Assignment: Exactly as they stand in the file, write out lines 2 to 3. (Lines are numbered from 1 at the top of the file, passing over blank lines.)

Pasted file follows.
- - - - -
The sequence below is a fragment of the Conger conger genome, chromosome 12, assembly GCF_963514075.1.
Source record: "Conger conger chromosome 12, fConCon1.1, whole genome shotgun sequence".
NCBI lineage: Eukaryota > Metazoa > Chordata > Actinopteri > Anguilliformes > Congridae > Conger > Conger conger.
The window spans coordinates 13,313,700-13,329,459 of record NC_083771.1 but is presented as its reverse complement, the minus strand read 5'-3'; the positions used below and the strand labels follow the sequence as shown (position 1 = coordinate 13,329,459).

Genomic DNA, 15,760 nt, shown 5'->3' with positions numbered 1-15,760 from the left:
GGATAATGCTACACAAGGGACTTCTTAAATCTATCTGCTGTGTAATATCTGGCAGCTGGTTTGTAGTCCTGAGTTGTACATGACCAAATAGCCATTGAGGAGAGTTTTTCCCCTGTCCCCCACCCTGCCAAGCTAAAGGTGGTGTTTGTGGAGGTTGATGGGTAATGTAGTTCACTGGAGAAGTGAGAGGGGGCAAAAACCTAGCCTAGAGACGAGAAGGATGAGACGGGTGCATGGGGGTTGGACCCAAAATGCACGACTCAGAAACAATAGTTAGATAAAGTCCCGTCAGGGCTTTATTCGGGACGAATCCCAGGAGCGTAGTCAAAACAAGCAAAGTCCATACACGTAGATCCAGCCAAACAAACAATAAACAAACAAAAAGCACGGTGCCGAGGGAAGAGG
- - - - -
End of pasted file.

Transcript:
Source record: "Conger conger chromosome 12, fConCon1.1, whole genome shotgun sequence".
NCBI lineage: Eukaryota > Metazoa > Chordata > Actinopteri > Anguilliformes > Congridae > Conger > Conger conger.